In Israel, every employer is required by law to provide transportation to and from work for all of their employees. The larger factories send a bus around town to pick up every employee for every shift. A smaller business will pay for a monthly pass for the public bus system, which was better because then I could use the bus pass for my own errands and appointments as well. That saved me 135 shekels a month.
For this latest job, I was cleaning toilets and mopping floors in a factory that had 600 employees and was a 30 minute drive from my home in Tzfat. I received many miraculous blessings regarding this job, and one of them was that while all of the other 599 employees took the mini-bus to work, I alone was picked up in a private car.
I kid you not. I was a janitor. I cleaned the toilets, and yet, every morning, the factory sent a private car to pick me up and deliver me to work. I felt like such a princess. Something so crazy can only happen in my beloved Israel. Sending a private car for the janitor? It’s ridiculous!
My morning driver was named Moni, short for Shimon Bar Yochai. He was a silvered-haired, old man who only spoke Hebrew and liked things done his way. Therefore, instead of picking me up at my front door, I had to walk to the end of the street. It didn’t make sense, but I did it. None of it made sense, anyhow. Moni and I would talk for the first ten minutes and then my Hebrew skills would be exhausted, so I would look out the window and enjoy the gorgeous drive through the verdant mountains of HaGalil in Northern Israel. Princess Rivka in her private car.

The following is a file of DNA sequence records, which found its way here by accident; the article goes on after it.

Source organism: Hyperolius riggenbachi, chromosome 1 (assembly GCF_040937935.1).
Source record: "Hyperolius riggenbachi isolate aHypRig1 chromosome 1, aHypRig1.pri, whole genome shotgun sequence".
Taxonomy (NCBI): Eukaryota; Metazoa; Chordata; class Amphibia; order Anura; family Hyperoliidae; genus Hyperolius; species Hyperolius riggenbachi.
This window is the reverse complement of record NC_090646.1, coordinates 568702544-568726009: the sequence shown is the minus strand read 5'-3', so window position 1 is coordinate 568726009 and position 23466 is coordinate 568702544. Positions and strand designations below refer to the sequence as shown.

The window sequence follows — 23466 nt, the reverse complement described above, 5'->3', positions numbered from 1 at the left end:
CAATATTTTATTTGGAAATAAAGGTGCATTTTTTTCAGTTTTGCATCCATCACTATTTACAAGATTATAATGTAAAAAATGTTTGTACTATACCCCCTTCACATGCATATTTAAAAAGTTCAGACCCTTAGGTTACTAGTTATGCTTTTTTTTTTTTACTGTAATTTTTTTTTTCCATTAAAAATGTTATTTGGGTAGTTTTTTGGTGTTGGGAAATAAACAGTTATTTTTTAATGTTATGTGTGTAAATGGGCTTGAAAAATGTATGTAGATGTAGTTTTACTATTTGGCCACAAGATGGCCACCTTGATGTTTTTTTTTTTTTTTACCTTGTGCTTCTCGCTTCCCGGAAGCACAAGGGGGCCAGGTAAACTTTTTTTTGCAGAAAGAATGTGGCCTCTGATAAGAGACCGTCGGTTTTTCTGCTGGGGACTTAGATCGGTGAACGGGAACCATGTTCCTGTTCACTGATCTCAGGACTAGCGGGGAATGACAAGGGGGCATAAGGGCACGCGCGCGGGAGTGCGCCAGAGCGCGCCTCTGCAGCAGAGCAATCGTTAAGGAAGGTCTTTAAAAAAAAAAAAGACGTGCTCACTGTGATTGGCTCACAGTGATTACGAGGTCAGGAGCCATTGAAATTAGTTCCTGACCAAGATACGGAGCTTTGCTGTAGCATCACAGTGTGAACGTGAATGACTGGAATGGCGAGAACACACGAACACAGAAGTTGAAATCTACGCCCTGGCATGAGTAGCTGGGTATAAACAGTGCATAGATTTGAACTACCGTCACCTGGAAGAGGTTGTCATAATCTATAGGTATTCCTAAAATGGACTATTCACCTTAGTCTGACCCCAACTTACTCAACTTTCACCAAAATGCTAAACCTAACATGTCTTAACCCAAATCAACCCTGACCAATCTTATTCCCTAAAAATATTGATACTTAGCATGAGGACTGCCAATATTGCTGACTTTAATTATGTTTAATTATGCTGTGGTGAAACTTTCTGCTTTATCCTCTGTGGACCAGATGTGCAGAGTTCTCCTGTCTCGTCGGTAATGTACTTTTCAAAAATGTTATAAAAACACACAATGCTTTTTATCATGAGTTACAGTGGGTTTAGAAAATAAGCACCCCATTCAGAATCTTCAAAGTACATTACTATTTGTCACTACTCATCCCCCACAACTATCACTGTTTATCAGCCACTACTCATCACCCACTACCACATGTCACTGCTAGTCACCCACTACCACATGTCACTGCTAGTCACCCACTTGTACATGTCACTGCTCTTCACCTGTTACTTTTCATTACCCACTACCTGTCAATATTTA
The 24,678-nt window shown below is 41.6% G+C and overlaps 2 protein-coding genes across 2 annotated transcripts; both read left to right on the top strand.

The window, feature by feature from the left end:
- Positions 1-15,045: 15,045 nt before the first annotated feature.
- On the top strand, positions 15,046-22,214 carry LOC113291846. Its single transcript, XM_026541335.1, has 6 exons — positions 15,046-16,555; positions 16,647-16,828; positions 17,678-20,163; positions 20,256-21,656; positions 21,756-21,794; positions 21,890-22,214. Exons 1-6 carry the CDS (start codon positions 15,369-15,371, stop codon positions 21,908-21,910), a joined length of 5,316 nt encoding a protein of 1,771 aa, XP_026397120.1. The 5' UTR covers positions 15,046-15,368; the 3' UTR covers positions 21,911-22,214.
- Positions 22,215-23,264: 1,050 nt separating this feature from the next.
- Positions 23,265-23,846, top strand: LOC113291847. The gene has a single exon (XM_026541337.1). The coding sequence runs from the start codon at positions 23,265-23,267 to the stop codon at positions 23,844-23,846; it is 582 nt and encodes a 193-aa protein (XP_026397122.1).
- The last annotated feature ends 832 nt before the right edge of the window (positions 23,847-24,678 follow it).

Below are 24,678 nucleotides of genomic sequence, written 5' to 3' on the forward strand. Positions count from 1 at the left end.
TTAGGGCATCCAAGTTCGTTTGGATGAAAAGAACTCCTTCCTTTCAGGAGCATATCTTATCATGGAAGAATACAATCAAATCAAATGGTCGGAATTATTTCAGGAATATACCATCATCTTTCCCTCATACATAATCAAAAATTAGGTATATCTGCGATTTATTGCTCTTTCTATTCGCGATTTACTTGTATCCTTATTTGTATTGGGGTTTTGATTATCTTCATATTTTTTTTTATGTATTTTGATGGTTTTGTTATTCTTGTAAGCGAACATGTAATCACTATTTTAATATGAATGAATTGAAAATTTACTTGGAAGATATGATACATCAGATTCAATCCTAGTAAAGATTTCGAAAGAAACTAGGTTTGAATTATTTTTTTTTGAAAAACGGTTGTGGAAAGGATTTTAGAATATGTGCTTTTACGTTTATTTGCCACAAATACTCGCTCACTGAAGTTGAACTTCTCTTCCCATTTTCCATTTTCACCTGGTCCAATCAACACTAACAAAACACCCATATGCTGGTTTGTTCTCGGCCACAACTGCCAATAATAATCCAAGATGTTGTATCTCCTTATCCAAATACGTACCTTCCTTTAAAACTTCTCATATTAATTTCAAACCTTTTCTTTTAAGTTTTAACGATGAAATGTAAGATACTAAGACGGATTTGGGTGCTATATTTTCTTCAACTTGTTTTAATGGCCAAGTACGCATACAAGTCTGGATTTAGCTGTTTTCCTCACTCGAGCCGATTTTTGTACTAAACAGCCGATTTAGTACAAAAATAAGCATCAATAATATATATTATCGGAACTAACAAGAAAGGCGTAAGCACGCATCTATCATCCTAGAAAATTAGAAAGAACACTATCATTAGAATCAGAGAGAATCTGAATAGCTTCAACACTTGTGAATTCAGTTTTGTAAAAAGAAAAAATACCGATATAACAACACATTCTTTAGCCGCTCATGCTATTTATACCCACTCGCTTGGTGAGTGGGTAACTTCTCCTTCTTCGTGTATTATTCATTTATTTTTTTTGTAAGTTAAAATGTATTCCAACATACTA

One morning, I noticed that Moni had hanging from the rearview mirror, a photo of a young man in an army uniform. I asked him if it was him because it looked like an old picture. I don’t know. I thought maybe he fought in the Yom Kippur War of 1967. Moni explained that it was his son and he started crying. There I was, in the passenger seat next to this old man. He was crying and I didn’t speak enough Hebrew to understand why. Finally, I got it. He and his wife had 3 daughters and one son. When the boy was 20 years old, he took the bus to Tel-Aviv to renew his driver’s license and some Arabs placed a bomb on the bus and everyone was murdered. Moni kissed his son good-bye for a daytrip and the kid got blown up by Arab terrorists.
Moni said that he and his wife lost it after that. They both quit their jobs that they had been working at for many years and were soon going to retire, and they sold their dira because his wife just couldn’t live there anymore without their son. They rented an apartment on the other side of town and tried to get through the grief. Eventually, Moni was ready to get back to work so he became a taxicab driver and that’s why he was picking me up. He was very proud of his 3 daughters and had many grandchildren from them, but he missed his son.
It is a sad fact in Israel that you just never know who has lost loved ones to suicide bombers, rockets, and other acts of cowardly terrorists. It happens every week. We need Moshiach.
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